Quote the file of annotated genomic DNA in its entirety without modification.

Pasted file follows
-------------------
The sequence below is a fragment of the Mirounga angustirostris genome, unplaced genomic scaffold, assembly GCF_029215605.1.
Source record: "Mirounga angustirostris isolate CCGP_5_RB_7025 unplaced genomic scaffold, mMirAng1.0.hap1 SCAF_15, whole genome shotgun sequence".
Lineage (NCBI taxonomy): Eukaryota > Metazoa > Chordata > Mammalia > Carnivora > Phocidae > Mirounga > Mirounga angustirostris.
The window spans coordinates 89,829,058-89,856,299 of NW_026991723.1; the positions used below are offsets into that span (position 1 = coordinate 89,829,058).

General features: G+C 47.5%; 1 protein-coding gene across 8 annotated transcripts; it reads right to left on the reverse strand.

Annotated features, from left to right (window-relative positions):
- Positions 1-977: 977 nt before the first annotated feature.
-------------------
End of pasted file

The sequence below is a fragment of the Mirounga angustirostris genome, unplaced genomic scaffold, assembly GCF_029215605.1.
Source record: "Mirounga angustirostris isolate CCGP_5_RB_7025 unplaced genomic scaffold, mMirAng1.0.hap1 SCAF_15, whole genome shotgun sequence".
Lineage (NCBI taxonomy): Eukaryota > Metazoa > Chordata > Mammalia > Carnivora > Phocidae > Mirounga > Mirounga angustirostris.
The window spans coordinates 89,829,058-89,856,299 of NW_026991723.1; the positions used below are offsets into that span (position 1 = coordinate 89,829,058).

General features: G+C 47.5%; 1 protein-coding gene across 8 annotated transcripts; it reads right to left on the reverse strand.

Annotated features, from left to right (window-relative positions):
- Positions 1-977: 977 nt before the first annotated feature.